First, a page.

Student had found calling

September 05, 2000

Student had found calling


HALFWAY - A Washington County man who died in a traffic accident Saturday morning was remembered by his family as a strong-willed, caring person with a gift for art.

Daryl Paul Earnest, 22, of Halfway, died in Arlington, Va., when his car struck another vehicle, sending it crashing into a nearby Econo Lodge at 2:15 a.m., Arlington County Police said.

He was the son of Larry P. and Kathleen Kircher Earnest of Halfway. He is also survived by a brother, Brennan Earnest, 20, of Halfway.

He was a 1996 graduate of South Hagerstown High School. After a brief stint at college and several jobs, Daryl Earnest had found his long-time talent for art was to be his future career, his father, Larry Earnest, said.


His son had registered full time at Hagerstown Community College and had started art classes just before the Labor Day weekend.

"He always liked art. He considered it was a gift to him from God," said Larry Earnest.

Daryl Earnest made the trip to Arlington, Va., to visit some clubs that played the techno music he enjoyed, his father said.

He had considered the jaunt a last chance to kick back and have fun before settling in for the school year, said Larry Earnest.

A talented athlete, Daryl Earnest played soccer and lacrosse at South Hagerstown High School. He didn't play basketball, even though many thought he should because he was 6 feet, 3 inches tall, his father said.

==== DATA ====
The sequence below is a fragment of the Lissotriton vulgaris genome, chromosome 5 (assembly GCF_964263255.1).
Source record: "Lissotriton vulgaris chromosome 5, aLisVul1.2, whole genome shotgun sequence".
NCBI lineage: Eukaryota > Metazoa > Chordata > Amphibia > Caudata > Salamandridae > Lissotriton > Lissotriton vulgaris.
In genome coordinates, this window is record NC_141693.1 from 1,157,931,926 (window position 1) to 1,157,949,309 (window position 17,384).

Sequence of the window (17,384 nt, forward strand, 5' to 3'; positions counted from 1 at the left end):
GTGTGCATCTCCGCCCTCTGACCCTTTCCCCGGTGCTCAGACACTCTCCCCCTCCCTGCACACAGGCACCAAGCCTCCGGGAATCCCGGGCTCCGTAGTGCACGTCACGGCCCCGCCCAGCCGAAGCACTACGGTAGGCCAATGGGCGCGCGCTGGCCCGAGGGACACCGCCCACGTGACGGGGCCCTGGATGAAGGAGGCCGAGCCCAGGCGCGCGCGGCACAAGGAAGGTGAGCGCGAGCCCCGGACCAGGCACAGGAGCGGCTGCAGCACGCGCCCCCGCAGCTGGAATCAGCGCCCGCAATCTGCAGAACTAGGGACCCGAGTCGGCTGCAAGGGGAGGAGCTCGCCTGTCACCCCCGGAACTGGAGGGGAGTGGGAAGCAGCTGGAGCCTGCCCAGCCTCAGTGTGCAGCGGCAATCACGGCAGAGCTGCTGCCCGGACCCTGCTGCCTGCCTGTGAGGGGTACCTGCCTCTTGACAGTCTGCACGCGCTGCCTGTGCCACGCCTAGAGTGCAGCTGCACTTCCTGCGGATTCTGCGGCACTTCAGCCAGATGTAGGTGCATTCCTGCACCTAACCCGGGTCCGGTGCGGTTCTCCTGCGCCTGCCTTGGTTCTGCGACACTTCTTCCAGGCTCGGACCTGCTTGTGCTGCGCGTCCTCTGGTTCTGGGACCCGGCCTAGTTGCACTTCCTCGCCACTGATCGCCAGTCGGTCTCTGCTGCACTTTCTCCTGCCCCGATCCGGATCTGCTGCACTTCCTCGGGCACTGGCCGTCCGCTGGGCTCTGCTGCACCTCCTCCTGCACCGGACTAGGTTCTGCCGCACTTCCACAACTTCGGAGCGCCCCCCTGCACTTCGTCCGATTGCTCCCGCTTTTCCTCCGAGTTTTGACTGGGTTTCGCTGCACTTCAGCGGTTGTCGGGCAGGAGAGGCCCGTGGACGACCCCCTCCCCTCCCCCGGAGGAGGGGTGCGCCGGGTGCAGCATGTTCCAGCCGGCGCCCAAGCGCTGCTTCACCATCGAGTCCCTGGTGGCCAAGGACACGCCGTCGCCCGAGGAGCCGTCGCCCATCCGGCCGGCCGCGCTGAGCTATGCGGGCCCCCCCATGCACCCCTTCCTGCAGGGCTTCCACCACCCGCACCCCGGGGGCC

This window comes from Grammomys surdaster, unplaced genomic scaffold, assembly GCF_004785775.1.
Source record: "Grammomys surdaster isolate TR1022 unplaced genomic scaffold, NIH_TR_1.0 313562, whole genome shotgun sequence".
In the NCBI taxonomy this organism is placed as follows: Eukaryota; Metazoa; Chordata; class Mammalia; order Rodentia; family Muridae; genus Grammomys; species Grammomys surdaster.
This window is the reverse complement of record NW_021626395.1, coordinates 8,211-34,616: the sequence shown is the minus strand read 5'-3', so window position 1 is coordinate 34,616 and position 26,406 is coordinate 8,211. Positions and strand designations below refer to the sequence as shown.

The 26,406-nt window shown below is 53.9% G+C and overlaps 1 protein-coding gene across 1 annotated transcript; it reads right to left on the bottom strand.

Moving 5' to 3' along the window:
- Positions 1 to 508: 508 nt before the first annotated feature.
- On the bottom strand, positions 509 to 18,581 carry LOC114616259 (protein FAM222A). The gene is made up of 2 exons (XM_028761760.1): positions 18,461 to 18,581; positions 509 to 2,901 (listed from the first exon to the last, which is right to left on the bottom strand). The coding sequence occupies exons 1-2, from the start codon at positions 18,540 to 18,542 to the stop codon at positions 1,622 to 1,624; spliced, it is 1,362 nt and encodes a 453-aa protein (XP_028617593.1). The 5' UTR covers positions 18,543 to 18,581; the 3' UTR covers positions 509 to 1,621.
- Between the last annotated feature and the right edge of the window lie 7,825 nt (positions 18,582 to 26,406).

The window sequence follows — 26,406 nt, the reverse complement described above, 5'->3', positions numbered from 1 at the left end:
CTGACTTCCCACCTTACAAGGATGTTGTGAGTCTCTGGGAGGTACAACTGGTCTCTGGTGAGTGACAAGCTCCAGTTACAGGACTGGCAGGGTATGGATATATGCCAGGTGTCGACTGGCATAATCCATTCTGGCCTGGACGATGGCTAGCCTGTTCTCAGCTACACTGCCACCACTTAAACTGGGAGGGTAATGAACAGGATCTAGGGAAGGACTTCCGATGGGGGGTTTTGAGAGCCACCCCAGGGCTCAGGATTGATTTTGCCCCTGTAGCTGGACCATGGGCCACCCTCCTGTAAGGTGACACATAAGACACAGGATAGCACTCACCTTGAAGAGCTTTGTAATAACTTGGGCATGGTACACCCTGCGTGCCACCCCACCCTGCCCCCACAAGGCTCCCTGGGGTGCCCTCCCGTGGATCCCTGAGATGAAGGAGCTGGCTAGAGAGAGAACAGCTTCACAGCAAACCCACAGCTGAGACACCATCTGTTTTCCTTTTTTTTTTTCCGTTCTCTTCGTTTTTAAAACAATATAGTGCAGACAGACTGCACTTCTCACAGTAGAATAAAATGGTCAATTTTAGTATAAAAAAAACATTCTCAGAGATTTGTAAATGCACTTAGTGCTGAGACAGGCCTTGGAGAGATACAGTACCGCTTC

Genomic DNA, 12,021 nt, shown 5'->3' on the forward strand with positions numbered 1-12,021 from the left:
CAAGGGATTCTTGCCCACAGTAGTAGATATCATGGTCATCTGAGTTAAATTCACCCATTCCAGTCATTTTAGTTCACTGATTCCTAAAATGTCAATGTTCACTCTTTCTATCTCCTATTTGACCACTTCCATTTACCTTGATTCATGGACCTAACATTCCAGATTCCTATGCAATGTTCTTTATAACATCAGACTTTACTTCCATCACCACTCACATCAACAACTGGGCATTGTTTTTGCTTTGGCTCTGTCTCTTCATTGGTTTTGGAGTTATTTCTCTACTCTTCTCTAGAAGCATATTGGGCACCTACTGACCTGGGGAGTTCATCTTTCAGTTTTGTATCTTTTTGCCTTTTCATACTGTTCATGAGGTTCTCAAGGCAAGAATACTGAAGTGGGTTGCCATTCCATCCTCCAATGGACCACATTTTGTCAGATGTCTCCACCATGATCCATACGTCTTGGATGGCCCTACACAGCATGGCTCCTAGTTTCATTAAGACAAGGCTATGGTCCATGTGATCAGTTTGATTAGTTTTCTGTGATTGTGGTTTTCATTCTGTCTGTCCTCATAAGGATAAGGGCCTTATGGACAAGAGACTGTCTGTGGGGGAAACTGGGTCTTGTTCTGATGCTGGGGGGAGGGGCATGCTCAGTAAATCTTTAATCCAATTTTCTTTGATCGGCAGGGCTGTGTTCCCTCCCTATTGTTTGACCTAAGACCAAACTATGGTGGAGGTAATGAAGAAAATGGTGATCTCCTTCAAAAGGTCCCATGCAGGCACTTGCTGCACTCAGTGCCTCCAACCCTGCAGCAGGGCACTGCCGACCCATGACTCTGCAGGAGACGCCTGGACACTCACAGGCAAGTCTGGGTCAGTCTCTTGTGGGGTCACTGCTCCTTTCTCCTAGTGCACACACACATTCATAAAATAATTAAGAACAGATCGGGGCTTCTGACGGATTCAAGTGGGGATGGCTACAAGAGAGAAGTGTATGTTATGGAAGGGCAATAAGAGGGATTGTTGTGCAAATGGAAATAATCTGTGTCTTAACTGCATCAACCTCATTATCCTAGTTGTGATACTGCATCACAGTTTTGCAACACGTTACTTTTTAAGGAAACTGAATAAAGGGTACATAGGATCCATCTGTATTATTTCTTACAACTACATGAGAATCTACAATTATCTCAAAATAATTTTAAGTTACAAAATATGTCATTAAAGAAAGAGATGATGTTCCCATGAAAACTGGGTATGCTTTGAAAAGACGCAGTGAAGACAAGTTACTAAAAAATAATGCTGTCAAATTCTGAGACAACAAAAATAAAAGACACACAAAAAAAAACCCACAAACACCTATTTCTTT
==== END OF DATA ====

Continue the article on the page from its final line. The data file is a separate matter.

Larry Earnest said he had found his son had matured in recent months and was embracing his spirituality along with his newfound interest in school.

A natural leader, Daryl Earnest never shied away from hard work, his father said.

While in high school, Daryl spent countless hours doing research for "One Surgeon's Private War" a book on the Civil War that was written by John Priest, a South Hagerstown High School history teacher.

"He was very enthusiastic about it and pitched right in," said Priest of the school project.

It was through Daryl's thorough research that he was able to include a surgeon's vivid account of treating a 16-year-old soldier who had massive facial injuries, he said.

"He was a remarkable individual - a joy to be around," said Priest.

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